Being politically correct is a laudatory goal, but it’s just super-hard to do it well. That point is made continually in the brilliant new play by Larissa Fasthorse that debuted this past weekend at Capital Stage. “The Thanksgiving Play” is a comical tour-de-force that is wonderfully delivered in a first-rate production directed by Michael Stevenson, Cap Stage’s producing artistic director.
The play is a farce, built off of the idea that political correctness is an ongoing and ever-challenging responsibility that makes those committed to it something akin to religious zealots. For three of the four characters in the play, this commitment creates a multitude of complications that lead to some hilarious moments.
Logan is an elementary school teacher who is responsible for the children’s theatrical productions. She has received a grant to produce a play featuring a Native-American actor and has spent the funding by hiring a “real actor” from Hollywood. But Logan is under a lot of pressure as 300 parents have signed a petition to have her fired. She will be directing the as yet unscripted play, which will also star her paramour, Jaxton, who is also into yoga and acting (he is a “street performer” at the farmer’s market).
Caden is a would-be playwright, who is a history teacher at a neighboring elementary school. He’s excited to be invited to provide his massive script that includes 4,000 years of history about the Thanksgiving holiday. And Alicia is the Hollywood actor who is presumed to be of Native-American descent since she has portrayed Native-Americans in the past and answered the casting call that Logan posted.
Together these four meet to work out the plot for their Thanksgiving play. Initially, Logan and Jaxton must put their personal relationship aside so as to be politically correct in the gender-neutral roles as director and actor in the play. Their “disengagement” ritual is the first hilarious bit of beautifully choreographed action that exemplifies this couple’s commitment to gender neutrality and workplace integrity, which are just two PC issues that Ms. Fasthorse includes in her multi-layered script. In fact, part of the genius of her play is the many ways in which she both honors and lampoons the efforts of those who want to respect everyone and offend no one while maintaining personal identity and moral integrity. Suffice it to say, as Ms. Fasthorse’s play makes clear, these multiple goals are not easily squared.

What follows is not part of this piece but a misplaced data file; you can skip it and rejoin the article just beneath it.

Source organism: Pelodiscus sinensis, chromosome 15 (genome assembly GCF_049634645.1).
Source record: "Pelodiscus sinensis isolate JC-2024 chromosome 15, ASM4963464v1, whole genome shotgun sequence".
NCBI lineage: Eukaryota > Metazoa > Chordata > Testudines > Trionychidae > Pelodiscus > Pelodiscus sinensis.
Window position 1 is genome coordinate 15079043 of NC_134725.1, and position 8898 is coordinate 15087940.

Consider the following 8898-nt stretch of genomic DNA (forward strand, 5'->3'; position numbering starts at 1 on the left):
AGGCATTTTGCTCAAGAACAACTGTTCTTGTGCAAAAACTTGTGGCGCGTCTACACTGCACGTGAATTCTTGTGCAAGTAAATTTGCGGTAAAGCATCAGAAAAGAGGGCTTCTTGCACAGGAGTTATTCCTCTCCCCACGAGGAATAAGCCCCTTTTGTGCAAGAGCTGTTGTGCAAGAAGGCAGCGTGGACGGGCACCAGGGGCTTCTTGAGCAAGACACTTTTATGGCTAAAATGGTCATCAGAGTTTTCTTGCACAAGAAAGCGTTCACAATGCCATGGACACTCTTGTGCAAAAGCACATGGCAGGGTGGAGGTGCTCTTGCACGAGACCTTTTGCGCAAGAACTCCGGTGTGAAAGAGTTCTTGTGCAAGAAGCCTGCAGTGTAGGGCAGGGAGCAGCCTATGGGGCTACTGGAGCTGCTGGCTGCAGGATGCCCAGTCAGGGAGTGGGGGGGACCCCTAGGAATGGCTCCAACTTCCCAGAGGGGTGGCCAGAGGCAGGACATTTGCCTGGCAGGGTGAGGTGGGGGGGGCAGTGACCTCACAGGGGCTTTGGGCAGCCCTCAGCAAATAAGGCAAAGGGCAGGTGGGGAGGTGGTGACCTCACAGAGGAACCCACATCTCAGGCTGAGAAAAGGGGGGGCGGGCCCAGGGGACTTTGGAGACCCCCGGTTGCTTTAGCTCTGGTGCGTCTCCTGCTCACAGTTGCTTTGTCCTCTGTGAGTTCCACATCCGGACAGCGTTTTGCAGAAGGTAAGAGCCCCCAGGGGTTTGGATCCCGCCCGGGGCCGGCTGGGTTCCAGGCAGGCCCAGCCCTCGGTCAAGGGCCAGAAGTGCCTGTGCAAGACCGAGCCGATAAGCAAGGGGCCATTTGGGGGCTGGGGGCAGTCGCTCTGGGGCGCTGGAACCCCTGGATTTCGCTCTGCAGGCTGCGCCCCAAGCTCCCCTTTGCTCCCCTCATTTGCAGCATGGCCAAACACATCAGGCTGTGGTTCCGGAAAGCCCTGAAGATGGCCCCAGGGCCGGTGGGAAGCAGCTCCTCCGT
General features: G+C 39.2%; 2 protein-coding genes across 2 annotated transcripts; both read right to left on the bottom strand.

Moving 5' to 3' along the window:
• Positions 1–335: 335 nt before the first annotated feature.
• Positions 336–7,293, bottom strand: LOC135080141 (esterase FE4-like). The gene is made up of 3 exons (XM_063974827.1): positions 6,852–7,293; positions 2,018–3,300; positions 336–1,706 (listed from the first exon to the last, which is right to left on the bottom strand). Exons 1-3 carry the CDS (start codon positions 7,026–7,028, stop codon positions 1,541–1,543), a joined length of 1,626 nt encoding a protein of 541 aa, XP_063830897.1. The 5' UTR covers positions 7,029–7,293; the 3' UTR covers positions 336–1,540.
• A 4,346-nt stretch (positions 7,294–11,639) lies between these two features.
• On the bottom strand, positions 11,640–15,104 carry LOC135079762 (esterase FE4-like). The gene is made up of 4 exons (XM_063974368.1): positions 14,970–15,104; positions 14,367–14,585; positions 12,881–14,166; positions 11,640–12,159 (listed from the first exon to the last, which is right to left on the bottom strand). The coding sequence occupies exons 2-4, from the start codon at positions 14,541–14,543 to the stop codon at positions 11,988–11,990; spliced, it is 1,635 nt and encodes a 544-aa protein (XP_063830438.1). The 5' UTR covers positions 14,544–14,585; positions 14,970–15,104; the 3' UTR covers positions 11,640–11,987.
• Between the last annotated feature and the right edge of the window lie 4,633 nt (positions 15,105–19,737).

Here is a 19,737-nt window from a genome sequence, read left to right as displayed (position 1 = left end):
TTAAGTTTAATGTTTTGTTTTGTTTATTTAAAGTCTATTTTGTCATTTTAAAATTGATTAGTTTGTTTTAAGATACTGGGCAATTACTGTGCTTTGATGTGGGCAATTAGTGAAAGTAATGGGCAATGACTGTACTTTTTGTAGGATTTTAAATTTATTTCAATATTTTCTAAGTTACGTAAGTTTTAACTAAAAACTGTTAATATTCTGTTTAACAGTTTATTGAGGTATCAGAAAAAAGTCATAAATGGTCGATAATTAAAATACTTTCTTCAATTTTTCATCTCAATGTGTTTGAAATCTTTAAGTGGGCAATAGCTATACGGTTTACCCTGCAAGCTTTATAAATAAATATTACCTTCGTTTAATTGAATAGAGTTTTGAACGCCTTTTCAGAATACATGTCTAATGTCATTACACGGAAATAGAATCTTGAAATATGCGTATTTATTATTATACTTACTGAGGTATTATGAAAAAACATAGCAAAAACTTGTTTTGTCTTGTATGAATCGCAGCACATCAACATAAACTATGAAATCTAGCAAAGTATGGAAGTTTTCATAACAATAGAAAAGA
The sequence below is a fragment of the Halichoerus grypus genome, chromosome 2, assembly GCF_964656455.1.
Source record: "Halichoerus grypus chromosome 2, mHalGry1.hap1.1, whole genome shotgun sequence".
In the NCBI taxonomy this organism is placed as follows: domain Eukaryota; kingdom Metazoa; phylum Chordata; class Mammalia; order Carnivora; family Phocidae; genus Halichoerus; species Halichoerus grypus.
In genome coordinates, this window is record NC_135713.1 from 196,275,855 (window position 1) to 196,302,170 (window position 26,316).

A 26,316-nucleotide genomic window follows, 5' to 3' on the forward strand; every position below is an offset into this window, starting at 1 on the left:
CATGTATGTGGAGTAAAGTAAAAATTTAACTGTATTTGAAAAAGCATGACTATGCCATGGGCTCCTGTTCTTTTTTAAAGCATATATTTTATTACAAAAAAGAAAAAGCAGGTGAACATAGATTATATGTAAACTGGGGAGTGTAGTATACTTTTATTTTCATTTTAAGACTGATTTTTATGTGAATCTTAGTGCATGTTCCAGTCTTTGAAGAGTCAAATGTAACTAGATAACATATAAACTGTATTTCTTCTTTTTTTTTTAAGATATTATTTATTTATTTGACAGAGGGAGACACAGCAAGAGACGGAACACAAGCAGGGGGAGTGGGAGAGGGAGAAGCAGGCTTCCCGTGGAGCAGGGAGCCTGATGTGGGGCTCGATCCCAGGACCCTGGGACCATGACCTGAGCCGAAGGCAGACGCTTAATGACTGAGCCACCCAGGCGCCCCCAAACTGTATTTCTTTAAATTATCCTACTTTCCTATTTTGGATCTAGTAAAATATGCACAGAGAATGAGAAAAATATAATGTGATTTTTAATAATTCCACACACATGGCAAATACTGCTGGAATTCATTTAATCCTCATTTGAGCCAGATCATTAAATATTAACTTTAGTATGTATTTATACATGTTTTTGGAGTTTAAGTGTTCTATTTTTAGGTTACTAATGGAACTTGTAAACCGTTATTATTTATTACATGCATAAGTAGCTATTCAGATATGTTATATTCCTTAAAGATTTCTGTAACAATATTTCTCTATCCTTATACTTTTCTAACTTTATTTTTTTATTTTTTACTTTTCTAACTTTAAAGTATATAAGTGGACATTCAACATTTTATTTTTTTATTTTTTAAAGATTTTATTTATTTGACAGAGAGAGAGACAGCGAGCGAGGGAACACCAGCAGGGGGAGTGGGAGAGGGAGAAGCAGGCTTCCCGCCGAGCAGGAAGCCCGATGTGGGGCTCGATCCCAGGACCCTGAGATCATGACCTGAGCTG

But the message, if such it is, is anything but heavy-handed in its delivery. This play is, first and foremost, highly entertaining, with clever and downright funny dialogue, brilliantly conceived physical humor (for which much credit must go to Mr. Stevenson, as the actual script includes little blocking/choreographic detail), and over-the-top stereotypical characters who are so self-absorbed as to be clueless at the same time that they are seeking to be aware of and sensitive to everything and everyone.